By Laura Packard
My family and I went to Johnson Space Center recently. While walking through Independence Plaza, which houses the original shuttle carrier aircraft and a shuttle replica, I was struck by one of the many inspirational quotes on the wall:
I have not failed. I’ve just found 10,000 ways that won’t work.” — Thomas Edison
It struck me because the quote I’m most used to associating with NASA history is, “Failure is not an option,” which of course you can hear actor Ed Harris utter in Apollo 13. Two very different outlooks, but what I learned about NASA’s attitude toward failure helps explain the difference, and is something we can all learn from in our marketing planning and execution.
NASA tests, tests, and tests again. The only way to determine something will be successful is to be fanatical about testing in different environments — every possible scenario — so that when a mission actually takes place everyone can be sure that movements are made with precision and confidence that there will be a successful outcome.
Sometimes I see clients expecting a campaign to be a home run right from the get go, and if results aren’t seen immediately, the “Abandon Ship” command occurs. Of course, in a perfect world every decision will yield positive results, but don’t forget that we should always try to learn from and test campaigns before we give up. For instance, is it the selected venue that is truly not a fit and not providing results? Or could it be that the ads or communications showcased are not effective for that particular audience? Is your organization willing to test different campaigns to see what is successful? And how are you defining success? Is it realistic compared to industry norms?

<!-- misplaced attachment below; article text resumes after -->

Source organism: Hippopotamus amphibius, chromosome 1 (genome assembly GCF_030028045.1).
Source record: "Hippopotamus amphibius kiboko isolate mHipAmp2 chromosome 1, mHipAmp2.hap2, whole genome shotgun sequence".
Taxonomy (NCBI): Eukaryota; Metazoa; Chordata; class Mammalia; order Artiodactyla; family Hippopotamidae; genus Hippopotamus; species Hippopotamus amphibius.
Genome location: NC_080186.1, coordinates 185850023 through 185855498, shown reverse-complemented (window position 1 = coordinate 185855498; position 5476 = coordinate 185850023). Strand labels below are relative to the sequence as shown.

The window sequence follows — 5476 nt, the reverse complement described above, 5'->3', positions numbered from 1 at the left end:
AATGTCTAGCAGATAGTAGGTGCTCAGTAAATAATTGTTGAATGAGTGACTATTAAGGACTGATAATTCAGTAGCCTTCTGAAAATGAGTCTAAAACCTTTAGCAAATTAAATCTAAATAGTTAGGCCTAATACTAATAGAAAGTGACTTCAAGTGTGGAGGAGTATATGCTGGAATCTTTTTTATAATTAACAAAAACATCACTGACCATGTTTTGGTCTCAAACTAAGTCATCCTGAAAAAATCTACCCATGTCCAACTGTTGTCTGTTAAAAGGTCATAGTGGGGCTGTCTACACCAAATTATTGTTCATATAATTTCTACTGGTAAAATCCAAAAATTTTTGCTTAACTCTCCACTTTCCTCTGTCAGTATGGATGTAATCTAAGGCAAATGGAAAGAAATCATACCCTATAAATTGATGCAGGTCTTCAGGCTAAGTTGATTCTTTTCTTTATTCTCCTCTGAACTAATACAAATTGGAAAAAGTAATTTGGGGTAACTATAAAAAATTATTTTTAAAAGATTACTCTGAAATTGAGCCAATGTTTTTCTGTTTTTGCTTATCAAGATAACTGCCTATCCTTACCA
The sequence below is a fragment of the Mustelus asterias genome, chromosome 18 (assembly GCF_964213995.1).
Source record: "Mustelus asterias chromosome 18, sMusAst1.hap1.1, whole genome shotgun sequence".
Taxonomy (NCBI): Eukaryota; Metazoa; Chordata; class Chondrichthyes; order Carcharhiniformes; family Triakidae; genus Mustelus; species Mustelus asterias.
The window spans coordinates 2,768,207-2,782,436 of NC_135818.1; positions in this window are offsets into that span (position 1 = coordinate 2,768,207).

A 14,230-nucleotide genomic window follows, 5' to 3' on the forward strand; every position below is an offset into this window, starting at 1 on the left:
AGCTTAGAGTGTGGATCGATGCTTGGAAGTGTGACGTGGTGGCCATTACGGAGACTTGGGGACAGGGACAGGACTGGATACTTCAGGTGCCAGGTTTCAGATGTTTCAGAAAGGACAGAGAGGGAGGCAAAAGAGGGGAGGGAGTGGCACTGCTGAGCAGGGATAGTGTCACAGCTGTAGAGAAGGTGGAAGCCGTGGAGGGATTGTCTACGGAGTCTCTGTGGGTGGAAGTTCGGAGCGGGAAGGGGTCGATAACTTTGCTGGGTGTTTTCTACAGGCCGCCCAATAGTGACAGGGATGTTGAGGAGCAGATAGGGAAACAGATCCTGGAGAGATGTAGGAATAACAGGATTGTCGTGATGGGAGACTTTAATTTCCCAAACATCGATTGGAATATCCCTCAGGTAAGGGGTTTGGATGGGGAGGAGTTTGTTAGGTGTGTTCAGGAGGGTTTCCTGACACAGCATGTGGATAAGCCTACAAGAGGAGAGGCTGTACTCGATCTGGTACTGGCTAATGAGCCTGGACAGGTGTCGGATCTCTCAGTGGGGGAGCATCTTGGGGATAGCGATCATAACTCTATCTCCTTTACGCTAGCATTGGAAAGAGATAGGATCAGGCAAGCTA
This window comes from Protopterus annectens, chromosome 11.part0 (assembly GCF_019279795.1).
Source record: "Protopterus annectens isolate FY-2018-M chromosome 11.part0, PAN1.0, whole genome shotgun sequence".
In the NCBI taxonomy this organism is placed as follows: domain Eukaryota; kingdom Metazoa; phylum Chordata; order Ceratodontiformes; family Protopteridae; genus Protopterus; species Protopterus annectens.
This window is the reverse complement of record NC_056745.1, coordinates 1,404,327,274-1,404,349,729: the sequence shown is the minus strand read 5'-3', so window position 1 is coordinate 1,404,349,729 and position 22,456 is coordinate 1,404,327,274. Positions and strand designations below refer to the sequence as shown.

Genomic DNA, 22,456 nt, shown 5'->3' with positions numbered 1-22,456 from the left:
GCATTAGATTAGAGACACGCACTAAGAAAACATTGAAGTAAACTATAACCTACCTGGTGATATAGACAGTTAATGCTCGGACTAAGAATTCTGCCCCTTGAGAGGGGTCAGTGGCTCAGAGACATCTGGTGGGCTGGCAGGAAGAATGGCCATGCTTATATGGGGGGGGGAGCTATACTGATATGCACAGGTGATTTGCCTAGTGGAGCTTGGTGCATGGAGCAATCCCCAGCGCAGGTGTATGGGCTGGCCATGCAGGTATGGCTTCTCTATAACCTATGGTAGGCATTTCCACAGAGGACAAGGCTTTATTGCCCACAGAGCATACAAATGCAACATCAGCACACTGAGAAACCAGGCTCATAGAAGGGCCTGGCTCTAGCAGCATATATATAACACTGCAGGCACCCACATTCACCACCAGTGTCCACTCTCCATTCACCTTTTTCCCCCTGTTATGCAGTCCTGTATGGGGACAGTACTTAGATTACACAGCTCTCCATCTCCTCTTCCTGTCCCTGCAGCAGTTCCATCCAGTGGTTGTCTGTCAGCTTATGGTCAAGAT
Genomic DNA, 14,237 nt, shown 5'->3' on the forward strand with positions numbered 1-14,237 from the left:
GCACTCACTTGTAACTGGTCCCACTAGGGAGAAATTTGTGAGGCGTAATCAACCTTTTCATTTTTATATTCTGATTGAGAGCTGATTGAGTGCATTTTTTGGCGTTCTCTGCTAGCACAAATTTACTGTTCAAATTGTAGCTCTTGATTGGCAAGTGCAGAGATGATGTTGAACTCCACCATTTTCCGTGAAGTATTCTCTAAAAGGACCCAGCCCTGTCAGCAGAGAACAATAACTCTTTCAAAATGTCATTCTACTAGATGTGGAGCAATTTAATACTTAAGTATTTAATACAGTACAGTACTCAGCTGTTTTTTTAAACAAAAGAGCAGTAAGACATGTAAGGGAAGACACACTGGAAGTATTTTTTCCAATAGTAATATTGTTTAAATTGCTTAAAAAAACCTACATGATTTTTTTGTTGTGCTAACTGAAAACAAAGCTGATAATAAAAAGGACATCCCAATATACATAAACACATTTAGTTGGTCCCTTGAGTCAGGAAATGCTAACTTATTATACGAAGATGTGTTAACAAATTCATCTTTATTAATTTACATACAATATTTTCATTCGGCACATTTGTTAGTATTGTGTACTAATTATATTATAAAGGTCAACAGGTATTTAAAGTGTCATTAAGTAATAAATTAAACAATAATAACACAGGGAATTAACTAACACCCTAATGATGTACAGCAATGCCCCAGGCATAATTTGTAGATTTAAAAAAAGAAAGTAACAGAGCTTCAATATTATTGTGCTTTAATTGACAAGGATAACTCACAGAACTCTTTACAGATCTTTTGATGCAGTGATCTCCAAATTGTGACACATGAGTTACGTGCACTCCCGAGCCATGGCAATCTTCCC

Give this thought next time you embark upon a new ad campaign, or an engagement strategy — before giving up, learn what you can from the experience so that more informed decisions can be made in the future. One of our favorite things to do at Aartrijk is help our clients hone messaging that reflects their brands, so that once a campaign is decided upon, everyone can be confident that the right voice is being used.
So chins up, fellow marketing rock stars! Don’t think of less-than-stellar results as failure, but as ways to ensure you’re on the right path for your organization.
P.S. If you ever find yourself in Houston, I highly recommend visiting NASA and everything it has to offer!